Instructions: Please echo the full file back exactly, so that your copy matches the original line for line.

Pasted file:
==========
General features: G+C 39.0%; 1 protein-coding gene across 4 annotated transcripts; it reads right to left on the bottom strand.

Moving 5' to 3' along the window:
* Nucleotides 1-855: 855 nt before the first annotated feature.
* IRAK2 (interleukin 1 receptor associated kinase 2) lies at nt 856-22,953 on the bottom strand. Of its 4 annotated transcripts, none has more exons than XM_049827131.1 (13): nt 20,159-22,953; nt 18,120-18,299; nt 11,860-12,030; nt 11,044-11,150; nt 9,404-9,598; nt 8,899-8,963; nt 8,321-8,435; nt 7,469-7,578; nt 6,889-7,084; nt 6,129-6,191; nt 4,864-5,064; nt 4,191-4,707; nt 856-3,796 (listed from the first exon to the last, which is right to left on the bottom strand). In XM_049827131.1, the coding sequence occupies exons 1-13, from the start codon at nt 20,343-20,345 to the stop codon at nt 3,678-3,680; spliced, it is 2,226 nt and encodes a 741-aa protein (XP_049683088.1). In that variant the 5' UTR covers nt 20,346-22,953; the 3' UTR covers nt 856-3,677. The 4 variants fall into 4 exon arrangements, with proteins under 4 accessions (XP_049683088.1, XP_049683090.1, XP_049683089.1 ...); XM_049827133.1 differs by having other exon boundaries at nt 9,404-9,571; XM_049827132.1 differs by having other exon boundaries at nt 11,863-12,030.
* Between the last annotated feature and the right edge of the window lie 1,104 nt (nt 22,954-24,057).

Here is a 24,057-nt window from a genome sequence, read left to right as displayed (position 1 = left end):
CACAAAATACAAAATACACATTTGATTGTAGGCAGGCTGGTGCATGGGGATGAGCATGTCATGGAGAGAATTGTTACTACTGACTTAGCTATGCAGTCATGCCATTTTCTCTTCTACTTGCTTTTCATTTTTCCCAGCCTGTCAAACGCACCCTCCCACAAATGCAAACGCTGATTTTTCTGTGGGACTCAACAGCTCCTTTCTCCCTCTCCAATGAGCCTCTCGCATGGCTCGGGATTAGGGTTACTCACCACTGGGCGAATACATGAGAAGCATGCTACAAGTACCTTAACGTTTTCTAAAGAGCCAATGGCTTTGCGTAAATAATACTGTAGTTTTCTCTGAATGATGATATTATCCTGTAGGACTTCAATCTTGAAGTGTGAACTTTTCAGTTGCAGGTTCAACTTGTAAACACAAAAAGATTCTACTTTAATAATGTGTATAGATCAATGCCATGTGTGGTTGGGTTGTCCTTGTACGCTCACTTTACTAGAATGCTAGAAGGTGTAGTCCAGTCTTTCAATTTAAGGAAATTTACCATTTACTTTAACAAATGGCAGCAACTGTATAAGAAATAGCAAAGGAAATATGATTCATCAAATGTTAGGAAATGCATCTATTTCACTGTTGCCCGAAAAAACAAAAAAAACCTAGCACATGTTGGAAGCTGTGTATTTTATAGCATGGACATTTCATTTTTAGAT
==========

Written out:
General features: G+C 39.0%; 1 protein-coding gene across 4 annotated transcripts; it reads right to left on the bottom strand.

Moving 5' to 3' along the window:
* Nucleotides 1-855: 855 nt before the first annotated feature.
* IRAK2 (interleukin 1 receptor associated kinase 2) lies at nt 856-22,953 on the bottom strand. Of its 4 annotated transcripts, none has more exons than XM_049827131.1 (13): nt 20,159-22,953; nt 18,120-18,299; nt 11,860-12,030; nt 11,044-11,150; nt 9,404-9,598; nt 8,899-8,963; nt 8,321-8,435; nt 7,469-7,578; nt 6,889-7,084; nt 6,129-6,191; nt 4,864-5,064; nt 4,191-4,707; nt 856-3,796 (listed from the first exon to the last, which is right to left on the bottom strand). In XM_049827131.1, the coding sequence occupies exons 1-13, from the start codon at nt 20,343-20,345 to the stop codon at nt 3,678-3,680; spliced, it is 2,226 nt and encodes a 741-aa protein (XP_049683088.1). In that variant the 5' UTR covers nt 20,346-22,953; the 3' UTR covers nt 856-3,677. The 4 variants fall into 4 exon arrangements, with proteins under 4 accessions (XP_049683088.1, XP_049683090.1, XP_049683089.1 ...); XM_049827133.1 differs by having other exon boundaries at nt 9,404-9,571; XM_049827132.1 differs by having other exon boundaries at nt 11,863-12,030.
* Between the last annotated feature and the right edge of the window lie 1,104 nt (nt 22,954-24,057).

Here is a 24,057-nt window from a genome sequence, read left to right as displayed (position 1 = left end):
CACAAAATACAAAATACACATTTGATTGTAGGCAGGCTGGTGCATGGGGATGAGCATGTCATGGAGAGAATTGTTACTACTGACTTAGCTATGCAGTCATGCCATTTTCTCTTCTACTTGCTTTTCATTTTTCCCAGCCTGTCAAACGCACCCTCCCACAAATGCAAACGCTGATTTTTCTGTGGGACTCAACAGCTCCTTTCTCCCTCTCCAATGAGCCTCTCGCATGGCTCGGGATTAGGGTTACTCACCACTGGGCGAATACATGAGAAGCATGCTACAAGTACCTTAACGTTTTCTAAAGAGCCAATGGCTTTGCGTAAATAATACTGTAGTTTTCTCTGAATGATGATATTATCCTGTAGGACTTCAATCTTGAAGTGTGAACTTTTCAGTTGCAGGTTCAACTTGTAAACACAAAAAGATTCTACTTTAATAATGTGTATAGATCAATGCCATGTGTGGTTGGGTTGTCCTTGTACGCTCACTTTACTAGAATGCTAGAAGGTGTAGTCCAGTCTTTCAATTTAAGGAAATTTACCATTTACTTTAACAAATGGCAGCAACTGTATAAGAAATAGCAAAGGAAATATGATTCATCAAATGTTAGGAAATGCATCTATTTCACTGTTGCCCGAAAAAACAAAAAAAACCTAGCACATGTTGGAAGCTGTGTATTTTATAGCATGGACATTTCATTTTTAGAT